First Ring r1 is put on the snake cabin_foot. Second, at its x-position the curve cabin_top is intersected in the Intersection Bead e0. This construction is repeated for all positions of r1 by the Procedural Curve c1. Finally c1 adopts all suitable children of cabin_top.
A guard rail of semi-circular cross section shape is to be attached along a portion of the hull sheer line. A modification of the method shown in the model GUARD.ms2 of the Examples folder is as follows.
First, the EdgeSnake n0 along the sheer line is created. Next, Rings r1 and r2 are positioned on n0 to define start and end of SubSnake n1, specifying the wanted portion to be protected by the guard rail. Based on n1 is the Offset Curve c1. Then Ring r3 is put on SubSnake n1 at t = 0 (start). On r3 depends the Tangent Point pt1, its offset value being equal to the radius of the guard rail. Also on r3 depends the Offset Point pt2; between both r3 and pt2 the Line l0 is spanned (i. e. normal vector to the hull surface at point r3).
Now, the Tangent Point pt1 is rotated by 90 degrees around Line l0 resulting in Rotated Point pt3, which then is projected upon the hull surface as Projected Magnet m1. This magnet m1 is support for the Mirrored Point pt4 as well as for the Offset Point pt5 (offset value equal to radius). The points r3, pt5 and pt4 now define the Arc c0 (type = 1).
Using the supports ring r3 as Bead, curve c0 as Shape and the Offset Curve c1 as Guide the Sweep Surface guard is created.
However, the Contours stations, which cut hull and guard rail, show, that there is a gap along the bottom edge of the rail and the hull surface. The greater the radius, the larger the gap. The reason is, that the Sweep Surface twist is specified by the direction of the normal vector along the sheer edge of the hull. But since the hull topside is not flat transversely, this direction is changing with distance from the sheer.
An alternative approach demonstrates model guard-2.ms2.
The basis setup is the same as in the previous model. However, the surface type for the guard rail is an Arc Lofted Surface. Its three longitudinal master curves are SubSnake n1 along the sheer, the Offset Curve c1 and the Procedural Snake n3. Support for the Offset Curve c1 is another Procedural Snake (n2).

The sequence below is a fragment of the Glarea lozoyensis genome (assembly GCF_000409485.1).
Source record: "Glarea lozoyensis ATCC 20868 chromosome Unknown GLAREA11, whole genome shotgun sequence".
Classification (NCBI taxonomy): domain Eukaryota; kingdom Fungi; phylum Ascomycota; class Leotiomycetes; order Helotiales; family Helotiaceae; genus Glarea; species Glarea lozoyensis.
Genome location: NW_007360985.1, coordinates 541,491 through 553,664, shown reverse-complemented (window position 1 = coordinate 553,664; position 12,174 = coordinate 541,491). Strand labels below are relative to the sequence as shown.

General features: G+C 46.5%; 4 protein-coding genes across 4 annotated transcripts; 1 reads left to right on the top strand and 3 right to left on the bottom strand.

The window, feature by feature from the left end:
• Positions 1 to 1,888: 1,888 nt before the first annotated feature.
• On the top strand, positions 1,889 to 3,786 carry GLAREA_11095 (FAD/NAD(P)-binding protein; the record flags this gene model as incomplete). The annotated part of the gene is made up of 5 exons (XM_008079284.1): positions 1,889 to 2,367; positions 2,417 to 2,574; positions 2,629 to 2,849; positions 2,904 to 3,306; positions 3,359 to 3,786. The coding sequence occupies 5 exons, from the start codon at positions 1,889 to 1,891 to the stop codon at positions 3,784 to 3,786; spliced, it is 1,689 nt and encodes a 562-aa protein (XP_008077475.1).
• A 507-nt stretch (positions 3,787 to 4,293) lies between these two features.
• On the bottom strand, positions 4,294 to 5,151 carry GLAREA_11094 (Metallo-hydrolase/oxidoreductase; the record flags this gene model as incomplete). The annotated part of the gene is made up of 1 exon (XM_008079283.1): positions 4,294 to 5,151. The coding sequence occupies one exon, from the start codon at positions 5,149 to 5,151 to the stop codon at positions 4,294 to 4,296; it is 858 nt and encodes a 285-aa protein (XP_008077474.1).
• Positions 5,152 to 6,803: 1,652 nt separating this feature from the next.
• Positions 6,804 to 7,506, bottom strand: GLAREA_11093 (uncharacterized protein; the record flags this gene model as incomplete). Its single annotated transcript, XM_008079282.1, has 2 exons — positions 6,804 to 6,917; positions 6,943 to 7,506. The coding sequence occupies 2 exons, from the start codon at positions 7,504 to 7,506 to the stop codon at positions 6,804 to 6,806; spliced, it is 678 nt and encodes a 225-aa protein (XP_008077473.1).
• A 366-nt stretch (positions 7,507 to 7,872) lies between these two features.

The Procedural Snake n3 is based on the Projected Magnet m2, which projects the Mirrored Point pt4 upon the hull. Procedural Snake n2 repeats the creation of the Projected magnet m1. This construction guarantees that the rail will start and end on the hull surface.
The B-spline Surface and its relative, the B-spline Lofted Surface, are capable of being shaped to almost any geometry where aesthetic reasons and eye-catching appearance are of overwhelming importance. Also the Tangent Boundary Surface which is defined by boundary curves, a set of control values to influence the interior shape of the surface and a set of edge conditions is convenient in the design of freeforms.
2 B-spline Mcs and one point supports the B-spline Lofted Surface. Mc1 defines the planform outline, mc2 the size of the bubble.
Same as above, with additional Sweep Surface running along the lower edge.
Basis is a Sweep Surface which definies the planform outline. A Tangent Boundary Surface creates a hood.
The B-spline Lofted Surface is supported bz 4 B-spline mcs, which run in transeverse direction. Mcs have same degree and number of control points.
Same surface as before, but the mcs are arranged in longitudinal direction.
B-spline Lofted Surface on three supports – the B-spline Curve c0 determines the planform outline, c1 is a Copy Curve and the B-spline Curve c2 defines the form of the inner edge. The Copy Curve c1 is vertically above c0, so the surface starts vertically everywhere along the outer edge.